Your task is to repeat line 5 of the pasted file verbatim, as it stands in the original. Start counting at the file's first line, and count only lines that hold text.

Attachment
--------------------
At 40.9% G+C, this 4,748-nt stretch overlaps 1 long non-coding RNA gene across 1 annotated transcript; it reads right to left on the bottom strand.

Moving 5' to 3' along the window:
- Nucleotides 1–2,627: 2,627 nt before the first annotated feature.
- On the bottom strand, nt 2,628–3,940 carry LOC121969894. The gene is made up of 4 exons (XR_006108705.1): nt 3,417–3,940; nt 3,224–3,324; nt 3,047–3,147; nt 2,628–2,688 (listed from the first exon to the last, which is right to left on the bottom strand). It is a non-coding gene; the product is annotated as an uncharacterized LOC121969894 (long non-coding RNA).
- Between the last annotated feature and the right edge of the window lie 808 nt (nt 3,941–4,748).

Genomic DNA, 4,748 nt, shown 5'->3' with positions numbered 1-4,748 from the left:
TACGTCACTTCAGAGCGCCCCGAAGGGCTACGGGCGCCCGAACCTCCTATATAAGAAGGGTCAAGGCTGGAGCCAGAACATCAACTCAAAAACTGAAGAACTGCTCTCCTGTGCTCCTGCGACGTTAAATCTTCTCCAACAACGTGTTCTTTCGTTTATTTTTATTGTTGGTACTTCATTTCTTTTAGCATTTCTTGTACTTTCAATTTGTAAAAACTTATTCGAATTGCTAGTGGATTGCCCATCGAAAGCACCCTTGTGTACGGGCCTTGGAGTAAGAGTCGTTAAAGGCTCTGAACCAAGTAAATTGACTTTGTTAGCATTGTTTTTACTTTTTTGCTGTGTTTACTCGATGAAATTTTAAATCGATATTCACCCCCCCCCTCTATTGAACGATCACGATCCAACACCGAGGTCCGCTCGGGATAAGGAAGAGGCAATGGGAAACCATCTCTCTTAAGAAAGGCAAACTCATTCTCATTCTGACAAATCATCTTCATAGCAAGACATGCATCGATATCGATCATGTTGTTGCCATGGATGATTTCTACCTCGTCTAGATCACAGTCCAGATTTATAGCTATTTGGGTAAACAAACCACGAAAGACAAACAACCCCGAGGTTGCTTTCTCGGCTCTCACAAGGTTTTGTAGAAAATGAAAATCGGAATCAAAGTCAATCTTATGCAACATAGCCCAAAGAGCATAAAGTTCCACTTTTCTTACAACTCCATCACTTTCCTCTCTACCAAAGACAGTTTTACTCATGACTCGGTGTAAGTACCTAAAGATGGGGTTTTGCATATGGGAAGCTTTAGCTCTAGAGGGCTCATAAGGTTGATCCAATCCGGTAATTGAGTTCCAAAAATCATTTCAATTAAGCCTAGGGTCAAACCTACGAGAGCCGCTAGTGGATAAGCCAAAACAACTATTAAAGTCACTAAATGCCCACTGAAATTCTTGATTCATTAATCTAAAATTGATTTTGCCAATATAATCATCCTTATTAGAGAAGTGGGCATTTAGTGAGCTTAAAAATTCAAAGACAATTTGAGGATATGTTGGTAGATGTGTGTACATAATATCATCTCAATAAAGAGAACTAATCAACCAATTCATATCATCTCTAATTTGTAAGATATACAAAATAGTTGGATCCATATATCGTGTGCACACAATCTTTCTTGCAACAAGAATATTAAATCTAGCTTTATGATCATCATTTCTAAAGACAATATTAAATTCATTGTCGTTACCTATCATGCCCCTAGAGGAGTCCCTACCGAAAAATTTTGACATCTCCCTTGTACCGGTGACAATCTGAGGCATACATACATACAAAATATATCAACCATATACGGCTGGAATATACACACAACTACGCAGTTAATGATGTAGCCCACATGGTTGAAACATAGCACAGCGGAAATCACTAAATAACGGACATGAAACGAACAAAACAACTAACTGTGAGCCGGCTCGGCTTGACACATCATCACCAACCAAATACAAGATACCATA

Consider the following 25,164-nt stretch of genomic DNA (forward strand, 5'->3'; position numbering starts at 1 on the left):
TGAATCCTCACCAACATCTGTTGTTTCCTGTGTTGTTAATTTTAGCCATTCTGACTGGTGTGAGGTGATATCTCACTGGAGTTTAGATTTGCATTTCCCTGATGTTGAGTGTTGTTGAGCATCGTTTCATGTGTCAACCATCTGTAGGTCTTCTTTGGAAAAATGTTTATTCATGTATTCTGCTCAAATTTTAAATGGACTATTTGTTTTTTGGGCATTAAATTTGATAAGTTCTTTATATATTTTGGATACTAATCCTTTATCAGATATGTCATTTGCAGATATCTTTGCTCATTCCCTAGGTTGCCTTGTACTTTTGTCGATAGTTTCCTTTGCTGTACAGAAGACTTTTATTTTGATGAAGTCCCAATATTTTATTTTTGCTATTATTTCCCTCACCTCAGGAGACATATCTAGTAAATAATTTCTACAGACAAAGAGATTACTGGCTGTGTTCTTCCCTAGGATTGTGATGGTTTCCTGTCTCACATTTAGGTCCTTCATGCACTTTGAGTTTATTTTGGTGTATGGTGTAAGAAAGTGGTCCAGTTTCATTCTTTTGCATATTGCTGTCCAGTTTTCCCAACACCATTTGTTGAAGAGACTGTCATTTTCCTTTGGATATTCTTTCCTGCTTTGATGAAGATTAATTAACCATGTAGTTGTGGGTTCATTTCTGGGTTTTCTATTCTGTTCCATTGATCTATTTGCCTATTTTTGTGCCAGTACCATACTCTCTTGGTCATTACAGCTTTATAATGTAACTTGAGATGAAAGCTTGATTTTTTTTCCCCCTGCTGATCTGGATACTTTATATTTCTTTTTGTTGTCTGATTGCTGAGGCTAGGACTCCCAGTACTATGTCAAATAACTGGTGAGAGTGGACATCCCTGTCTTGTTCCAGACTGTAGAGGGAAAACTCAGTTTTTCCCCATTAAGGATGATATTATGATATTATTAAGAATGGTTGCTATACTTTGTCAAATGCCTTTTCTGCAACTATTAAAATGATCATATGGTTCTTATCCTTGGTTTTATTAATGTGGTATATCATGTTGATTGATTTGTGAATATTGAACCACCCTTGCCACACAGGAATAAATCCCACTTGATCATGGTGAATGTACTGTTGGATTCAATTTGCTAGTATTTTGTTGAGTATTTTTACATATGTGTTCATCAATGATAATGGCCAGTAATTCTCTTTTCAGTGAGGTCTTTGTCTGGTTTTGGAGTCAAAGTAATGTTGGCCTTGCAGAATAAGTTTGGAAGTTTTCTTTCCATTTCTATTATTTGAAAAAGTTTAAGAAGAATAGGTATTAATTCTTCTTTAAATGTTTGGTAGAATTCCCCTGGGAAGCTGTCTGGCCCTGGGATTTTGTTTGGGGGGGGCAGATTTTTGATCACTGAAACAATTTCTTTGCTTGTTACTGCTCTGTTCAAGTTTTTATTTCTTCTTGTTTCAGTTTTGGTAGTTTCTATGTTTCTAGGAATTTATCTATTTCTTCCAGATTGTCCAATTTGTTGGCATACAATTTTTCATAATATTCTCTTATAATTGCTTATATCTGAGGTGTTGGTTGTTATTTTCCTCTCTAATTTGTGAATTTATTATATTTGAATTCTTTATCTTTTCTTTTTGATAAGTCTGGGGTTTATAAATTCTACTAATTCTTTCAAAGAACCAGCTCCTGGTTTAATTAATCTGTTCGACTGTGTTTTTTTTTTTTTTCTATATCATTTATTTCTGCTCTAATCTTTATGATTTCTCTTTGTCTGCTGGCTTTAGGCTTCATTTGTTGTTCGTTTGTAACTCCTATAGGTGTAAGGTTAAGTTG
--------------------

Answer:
- Between the last annotated feature and the right edge of the window lie 808 nt (nt 3,941–4,748).